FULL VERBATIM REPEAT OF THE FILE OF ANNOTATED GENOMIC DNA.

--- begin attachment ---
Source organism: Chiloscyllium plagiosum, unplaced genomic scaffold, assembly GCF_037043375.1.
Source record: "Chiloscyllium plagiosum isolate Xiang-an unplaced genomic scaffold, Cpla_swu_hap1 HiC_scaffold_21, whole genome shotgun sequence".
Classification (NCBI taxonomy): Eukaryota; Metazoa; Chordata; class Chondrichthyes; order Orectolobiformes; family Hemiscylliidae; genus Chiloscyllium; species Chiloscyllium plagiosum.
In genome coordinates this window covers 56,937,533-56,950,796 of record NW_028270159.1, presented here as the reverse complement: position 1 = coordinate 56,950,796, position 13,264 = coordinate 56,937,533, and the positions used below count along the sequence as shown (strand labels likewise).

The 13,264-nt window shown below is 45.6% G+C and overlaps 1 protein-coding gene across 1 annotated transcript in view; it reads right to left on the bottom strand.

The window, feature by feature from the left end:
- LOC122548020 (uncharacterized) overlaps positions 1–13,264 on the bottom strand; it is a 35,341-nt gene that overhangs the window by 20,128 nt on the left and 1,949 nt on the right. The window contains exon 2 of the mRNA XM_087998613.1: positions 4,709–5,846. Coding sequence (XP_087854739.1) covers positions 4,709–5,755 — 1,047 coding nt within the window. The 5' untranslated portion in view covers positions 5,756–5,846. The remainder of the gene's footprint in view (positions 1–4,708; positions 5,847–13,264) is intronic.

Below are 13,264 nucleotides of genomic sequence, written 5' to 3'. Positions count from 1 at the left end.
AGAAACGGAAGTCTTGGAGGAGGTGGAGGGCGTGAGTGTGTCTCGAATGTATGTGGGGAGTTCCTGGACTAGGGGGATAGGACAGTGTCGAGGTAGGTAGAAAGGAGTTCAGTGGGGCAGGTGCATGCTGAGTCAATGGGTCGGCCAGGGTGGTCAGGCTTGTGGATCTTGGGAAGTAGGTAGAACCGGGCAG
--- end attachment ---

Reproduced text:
Source organism: Chiloscyllium plagiosum, unplaced genomic scaffold, assembly GCF_037043375.1.
Source record: "Chiloscyllium plagiosum isolate Xiang-an unplaced genomic scaffold, Cpla_swu_hap1 HiC_scaffold_21, whole genome shotgun sequence".
Classification (NCBI taxonomy): Eukaryota; Metazoa; Chordata; class Chondrichthyes; order Orectolobiformes; family Hemiscylliidae; genus Chiloscyllium; species Chiloscyllium plagiosum.
In genome coordinates this window covers 56,937,533-56,950,796 of record NW_028270159.1, presented here as the reverse complement: position 1 = coordinate 56,950,796, position 13,264 = coordinate 56,937,533, and the positions used below count along the sequence as shown (strand labels likewise).

The 13,264-nt window shown below is 45.6% G+C and overlaps 1 protein-coding gene across 1 annotated transcript in view; it reads right to left on the bottom strand.

The window, feature by feature from the left end:
- LOC122548020 (uncharacterized) overlaps positions 1–13,264 on the bottom strand; it is a 35,341-nt gene that overhangs the window by 20,128 nt on the left and 1,949 nt on the right. The window contains exon 2 of the mRNA XM_087998613.1: positions 4,709–5,846. Coding sequence (XP_087854739.1) covers positions 4,709–5,755 — 1,047 coding nt within the window. The 5' untranslated portion in view covers positions 5,756–5,846. The remainder of the gene's footprint in view (positions 1–4,708; positions 5,847–13,264) is intronic.

Below are 13,264 nucleotides of genomic sequence, written 5' to 3'. Positions count from 1 at the left end.
AGAAACGGAAGTCTTGGAGGAGGTGGAGGGCGTGAGTGTGTCTCGAATGTATGTGGGGAGTTCCTGGACTAGGGGGATAGGACAGTGTCGAGGTAGGTAGAAAGGAGTTCAGTGGGGCAGGTGCATGCTGAGTCAATGGGTCGGCCAGGGTGGTCAGGCTTGTGGATCTTGGGAAGTAGGTAGAACCGGGCAG